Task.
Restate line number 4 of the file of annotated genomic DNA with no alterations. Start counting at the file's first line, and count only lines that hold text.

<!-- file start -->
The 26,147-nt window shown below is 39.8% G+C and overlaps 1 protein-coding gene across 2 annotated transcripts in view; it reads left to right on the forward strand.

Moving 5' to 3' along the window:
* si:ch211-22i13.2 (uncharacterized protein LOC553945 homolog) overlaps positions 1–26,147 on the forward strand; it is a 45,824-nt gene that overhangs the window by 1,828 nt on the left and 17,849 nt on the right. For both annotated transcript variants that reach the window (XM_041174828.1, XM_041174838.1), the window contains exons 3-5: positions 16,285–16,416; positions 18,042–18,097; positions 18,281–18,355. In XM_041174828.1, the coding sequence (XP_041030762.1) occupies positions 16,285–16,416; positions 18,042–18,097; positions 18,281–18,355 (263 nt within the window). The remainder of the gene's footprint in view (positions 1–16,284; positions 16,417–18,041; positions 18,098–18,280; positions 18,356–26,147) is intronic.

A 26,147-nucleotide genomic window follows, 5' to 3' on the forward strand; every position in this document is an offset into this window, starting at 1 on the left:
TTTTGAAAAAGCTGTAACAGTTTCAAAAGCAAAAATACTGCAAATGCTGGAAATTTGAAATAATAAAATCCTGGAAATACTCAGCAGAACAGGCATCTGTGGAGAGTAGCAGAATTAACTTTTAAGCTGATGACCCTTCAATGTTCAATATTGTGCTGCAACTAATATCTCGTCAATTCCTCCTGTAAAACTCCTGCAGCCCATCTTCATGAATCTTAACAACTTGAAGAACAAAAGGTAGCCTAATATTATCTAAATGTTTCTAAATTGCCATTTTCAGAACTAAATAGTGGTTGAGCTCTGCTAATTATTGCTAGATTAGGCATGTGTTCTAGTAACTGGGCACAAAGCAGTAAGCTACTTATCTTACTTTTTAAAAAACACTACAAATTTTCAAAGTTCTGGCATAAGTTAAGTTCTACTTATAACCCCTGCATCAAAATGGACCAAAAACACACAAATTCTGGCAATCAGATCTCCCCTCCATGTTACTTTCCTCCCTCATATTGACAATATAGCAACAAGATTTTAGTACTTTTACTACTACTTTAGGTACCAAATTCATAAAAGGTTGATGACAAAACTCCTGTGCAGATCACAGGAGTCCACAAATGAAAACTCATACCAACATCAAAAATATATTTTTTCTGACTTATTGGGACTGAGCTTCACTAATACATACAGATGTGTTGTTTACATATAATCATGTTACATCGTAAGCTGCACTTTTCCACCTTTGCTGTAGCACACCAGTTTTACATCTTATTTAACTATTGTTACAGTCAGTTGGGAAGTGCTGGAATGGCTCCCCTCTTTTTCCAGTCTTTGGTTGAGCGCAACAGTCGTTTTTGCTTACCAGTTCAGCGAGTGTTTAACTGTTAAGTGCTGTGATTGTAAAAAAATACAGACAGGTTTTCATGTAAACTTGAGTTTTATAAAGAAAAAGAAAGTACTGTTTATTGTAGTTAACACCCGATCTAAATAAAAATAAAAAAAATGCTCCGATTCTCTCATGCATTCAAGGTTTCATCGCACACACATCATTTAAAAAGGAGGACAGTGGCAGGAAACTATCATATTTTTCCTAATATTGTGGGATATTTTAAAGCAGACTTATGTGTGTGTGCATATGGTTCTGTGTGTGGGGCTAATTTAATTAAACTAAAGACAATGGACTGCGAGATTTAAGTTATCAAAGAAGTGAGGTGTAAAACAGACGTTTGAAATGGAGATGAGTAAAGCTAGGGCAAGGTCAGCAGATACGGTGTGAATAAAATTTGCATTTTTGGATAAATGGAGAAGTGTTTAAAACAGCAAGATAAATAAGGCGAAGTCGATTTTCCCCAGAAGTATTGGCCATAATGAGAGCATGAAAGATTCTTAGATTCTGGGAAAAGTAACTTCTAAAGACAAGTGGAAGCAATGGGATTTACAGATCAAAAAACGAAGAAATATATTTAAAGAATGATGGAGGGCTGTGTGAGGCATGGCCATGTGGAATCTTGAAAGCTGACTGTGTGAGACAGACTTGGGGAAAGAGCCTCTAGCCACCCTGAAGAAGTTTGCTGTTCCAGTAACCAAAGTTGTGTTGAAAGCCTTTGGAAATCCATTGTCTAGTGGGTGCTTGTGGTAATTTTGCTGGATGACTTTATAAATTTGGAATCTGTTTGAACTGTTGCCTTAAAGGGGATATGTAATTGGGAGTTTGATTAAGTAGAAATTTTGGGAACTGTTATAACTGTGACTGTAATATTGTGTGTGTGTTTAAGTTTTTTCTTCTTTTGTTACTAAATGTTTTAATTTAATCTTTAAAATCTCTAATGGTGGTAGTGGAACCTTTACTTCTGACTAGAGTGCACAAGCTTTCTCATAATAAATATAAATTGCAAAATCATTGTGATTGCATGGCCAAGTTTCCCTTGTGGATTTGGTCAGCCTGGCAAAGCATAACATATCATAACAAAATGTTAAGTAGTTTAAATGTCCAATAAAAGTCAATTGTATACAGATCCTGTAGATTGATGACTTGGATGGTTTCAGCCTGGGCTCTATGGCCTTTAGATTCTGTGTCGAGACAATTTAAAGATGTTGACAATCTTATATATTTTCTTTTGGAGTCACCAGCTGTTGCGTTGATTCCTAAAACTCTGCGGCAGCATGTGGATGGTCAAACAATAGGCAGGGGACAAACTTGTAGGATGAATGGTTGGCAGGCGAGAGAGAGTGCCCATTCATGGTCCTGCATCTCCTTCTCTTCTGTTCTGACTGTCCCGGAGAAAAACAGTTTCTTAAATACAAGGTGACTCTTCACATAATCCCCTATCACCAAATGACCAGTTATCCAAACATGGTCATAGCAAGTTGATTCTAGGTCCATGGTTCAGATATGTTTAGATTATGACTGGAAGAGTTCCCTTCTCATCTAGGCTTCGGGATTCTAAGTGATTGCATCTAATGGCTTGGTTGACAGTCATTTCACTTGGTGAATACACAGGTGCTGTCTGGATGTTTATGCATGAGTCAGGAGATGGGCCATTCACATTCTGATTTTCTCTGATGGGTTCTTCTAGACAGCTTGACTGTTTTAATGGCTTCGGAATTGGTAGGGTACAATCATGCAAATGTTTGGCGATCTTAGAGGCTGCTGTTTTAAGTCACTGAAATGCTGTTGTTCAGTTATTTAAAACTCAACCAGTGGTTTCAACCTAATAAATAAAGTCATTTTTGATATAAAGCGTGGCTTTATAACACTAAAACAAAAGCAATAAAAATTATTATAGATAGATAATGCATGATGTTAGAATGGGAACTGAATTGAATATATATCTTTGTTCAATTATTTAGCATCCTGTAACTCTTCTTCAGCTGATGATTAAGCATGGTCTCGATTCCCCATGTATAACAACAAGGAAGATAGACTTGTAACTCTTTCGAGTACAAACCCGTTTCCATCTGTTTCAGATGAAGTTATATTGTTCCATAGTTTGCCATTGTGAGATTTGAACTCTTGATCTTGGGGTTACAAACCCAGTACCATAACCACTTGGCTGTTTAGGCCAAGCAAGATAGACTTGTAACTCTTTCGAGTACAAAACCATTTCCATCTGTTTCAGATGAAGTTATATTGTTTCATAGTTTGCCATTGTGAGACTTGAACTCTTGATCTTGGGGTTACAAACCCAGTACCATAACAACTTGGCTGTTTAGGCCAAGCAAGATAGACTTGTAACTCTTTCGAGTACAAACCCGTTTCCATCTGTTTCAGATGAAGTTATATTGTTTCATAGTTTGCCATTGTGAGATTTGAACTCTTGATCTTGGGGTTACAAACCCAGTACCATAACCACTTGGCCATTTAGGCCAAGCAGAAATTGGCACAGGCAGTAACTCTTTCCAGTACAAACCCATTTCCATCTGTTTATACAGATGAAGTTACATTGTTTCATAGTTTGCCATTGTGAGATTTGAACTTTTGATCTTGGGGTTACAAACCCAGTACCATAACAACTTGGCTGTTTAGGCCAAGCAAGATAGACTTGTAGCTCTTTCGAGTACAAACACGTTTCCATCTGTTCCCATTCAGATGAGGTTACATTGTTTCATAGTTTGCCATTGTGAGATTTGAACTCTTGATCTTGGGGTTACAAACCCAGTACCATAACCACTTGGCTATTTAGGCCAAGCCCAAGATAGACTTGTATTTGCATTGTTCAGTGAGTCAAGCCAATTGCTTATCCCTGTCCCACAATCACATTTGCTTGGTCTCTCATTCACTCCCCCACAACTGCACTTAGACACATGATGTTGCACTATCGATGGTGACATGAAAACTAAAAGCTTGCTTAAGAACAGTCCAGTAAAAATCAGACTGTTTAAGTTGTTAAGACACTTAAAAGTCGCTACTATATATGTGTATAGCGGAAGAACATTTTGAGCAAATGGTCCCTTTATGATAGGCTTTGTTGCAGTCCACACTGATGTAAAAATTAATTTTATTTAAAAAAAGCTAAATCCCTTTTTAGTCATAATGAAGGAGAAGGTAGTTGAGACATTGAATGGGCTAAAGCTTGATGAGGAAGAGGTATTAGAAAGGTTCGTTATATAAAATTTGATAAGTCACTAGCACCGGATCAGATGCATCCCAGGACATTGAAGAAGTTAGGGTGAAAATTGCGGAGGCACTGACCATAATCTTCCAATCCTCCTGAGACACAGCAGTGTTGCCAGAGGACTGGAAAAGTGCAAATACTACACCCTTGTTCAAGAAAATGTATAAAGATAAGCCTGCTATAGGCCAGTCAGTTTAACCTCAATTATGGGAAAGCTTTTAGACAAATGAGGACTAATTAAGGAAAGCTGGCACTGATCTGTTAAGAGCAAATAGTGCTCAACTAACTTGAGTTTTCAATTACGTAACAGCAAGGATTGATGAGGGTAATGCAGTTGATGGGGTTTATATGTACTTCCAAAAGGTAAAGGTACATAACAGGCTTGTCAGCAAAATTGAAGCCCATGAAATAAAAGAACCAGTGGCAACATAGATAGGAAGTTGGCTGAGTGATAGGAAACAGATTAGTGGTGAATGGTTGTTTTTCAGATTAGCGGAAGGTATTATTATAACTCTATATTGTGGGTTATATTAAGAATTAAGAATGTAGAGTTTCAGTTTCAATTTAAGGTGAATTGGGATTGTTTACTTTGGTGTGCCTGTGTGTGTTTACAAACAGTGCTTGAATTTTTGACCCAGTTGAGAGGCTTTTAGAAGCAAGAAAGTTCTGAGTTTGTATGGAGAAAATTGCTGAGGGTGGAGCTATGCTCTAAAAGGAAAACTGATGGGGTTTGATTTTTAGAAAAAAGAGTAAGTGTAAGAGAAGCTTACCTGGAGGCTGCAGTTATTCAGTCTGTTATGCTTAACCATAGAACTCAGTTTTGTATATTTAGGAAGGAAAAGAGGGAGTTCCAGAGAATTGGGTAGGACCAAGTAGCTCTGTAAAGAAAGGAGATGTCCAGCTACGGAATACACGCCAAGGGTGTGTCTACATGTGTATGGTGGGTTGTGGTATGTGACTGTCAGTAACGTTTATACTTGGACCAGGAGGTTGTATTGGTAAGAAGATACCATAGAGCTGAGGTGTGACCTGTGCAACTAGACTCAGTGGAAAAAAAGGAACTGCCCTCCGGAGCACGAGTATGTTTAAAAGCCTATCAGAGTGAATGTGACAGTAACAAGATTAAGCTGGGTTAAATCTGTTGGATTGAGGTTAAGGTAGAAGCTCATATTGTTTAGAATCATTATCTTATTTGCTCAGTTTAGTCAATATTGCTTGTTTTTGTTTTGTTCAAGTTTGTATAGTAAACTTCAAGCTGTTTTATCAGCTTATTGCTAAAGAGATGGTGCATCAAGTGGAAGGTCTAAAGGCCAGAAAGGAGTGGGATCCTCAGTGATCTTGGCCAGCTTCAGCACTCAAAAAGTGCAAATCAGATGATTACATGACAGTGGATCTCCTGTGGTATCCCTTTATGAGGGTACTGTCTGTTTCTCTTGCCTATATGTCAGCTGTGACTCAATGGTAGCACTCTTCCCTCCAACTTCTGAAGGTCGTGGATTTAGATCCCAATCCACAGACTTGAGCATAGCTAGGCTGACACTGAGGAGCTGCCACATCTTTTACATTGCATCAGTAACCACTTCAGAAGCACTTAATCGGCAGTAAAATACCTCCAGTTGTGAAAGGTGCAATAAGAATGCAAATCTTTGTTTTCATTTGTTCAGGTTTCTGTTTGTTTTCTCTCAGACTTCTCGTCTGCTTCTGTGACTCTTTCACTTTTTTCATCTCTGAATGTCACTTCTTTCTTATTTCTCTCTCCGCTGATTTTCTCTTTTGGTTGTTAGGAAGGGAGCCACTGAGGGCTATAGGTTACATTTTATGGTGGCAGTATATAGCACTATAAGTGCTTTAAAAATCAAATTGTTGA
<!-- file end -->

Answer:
A 26,147-nucleotide genomic window follows, 5' to 3' on the forward strand; every position in this document is an offset into this window, starting at 1 on the left: